Boston Business Leaders Reflect on Susan Hockfield’s MIT Presidency
Susan Hockfield made waves when she became the 16th president of MIT in late 2004. She was the first female president of the Institute, and the first person from life sciences to hold that position. (Her faculty appointment is in neuroscience.) But today, after Hockfield announced she will be stepping down as president after MIT finds a successor, those historic firsts seem much less important than what she has accomplished during her tenure.
Certainly the MIT president has had more than a few things to worry about—including fundraising (nearly $3 billion during her term), research initiatives (in cancer, energy, and manufacturing), education and diversity, new buildings on campus (Sloan School, Media Lab), and budget cuts during the global economic crisis. But what is her legacy in terms of fostering startups and technological innovation, and building ties with the business community?
Xconomy reached out to several Boston-area business leaders who are familiar with Hockfield’s work in that regard. Here’s what three of them had to say:
Frank Moss, former director of the MIT Media Lab, co-founder of Bluefin Labs and Infinity Pharmaceuticals:
“She was incredibly supportive of my agenda at the Media Lab, and the Media Lab in general. When I came in, I was facing serious challenges that had been in play for some time, maybe since the dot-com bust. She was very instrumental in convincing me to come into the Media Lab. It needed to be understood better. As a scientist, she was able to understand the risk-taking and the fact that there was, and is, rigorous science done at the lab. She loved our approach to innovation. Her influence as a practicing scientist had an impact on our ability to hire faculty like Ed Boyden and Ramesh Raskar.
“I was extremely impressed by the ability she had, together with the board of MIT, to weather the storm [of the financial crisis] extremely well, and to lead the faculty and make the cuts that were necessary. We saw a lot of other universities, including the one down the street, struggling. MIT is in a lot better shape than when she came in—its role in society, its place in the world. It was always the preeminent technological university. But she broadened it quite a bit in terms of its impact on society.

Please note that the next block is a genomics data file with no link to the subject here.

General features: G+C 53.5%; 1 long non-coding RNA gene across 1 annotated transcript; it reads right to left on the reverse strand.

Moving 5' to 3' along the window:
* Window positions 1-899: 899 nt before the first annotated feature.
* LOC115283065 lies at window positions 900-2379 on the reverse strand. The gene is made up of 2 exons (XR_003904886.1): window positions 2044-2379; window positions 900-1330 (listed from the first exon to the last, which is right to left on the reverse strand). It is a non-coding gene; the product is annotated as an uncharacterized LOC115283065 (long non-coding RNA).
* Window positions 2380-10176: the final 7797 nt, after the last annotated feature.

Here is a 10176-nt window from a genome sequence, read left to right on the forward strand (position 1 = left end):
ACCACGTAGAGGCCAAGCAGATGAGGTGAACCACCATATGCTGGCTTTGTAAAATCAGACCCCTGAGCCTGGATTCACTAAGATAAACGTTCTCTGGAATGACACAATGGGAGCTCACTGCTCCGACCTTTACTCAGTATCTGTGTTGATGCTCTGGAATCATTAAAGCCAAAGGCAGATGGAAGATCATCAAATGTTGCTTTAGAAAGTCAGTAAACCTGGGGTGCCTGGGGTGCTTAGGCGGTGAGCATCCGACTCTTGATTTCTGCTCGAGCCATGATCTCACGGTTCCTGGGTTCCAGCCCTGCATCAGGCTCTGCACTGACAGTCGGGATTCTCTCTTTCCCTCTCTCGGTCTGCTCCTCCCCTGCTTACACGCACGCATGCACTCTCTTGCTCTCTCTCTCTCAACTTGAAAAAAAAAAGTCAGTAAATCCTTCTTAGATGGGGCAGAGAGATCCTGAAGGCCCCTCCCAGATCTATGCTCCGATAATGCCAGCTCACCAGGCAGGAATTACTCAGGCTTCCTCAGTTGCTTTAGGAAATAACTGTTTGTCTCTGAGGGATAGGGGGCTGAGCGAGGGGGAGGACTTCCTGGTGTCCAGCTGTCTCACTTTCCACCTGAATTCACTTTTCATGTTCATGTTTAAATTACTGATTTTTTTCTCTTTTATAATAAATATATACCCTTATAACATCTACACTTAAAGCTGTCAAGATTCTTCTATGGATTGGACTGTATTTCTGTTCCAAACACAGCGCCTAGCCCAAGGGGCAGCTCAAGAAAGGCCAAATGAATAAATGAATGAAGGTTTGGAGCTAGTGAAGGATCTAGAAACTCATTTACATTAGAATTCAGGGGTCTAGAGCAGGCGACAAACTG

“I think she can make a significant contribution to this country in many ways. God knows, we need the kind of leadership she provided at MIT. I think it was an A+ run. She’s going to be hard to replace.”
David Fialkow, managing director and co-founder, General Catalyst Partners:
“She’s a star, and what I think she’s brought to MIT is that MIT has clearly re-emerged as a leader in the area of deep science—and her focus around encouraging deep investment in science, entrepreneurship, and business building around science has been terrific.
“She has actually been very active in the recruiting process of getting Big Pharma to move here, of getting Google and Microsoft to move R&D here, and getting savvy entrepreneurs once again to start great businesses here.”
Noubar Afeyan, managing partner and CEO, Flagship Ventures:
“Susan has been a true leader not only at MIT, but throughout the ecosystem of entrepreneurial innovation surrounding MIT, stretching from Kendall Square to the whole world. Through MIT-wide, bold initiatives to foster innovations in energy and life sciences, and by placing increasing emphasis on educating and training a rising tide of entrepreneurs, Susan has contributed greatly to extending MIT’s leadership position.”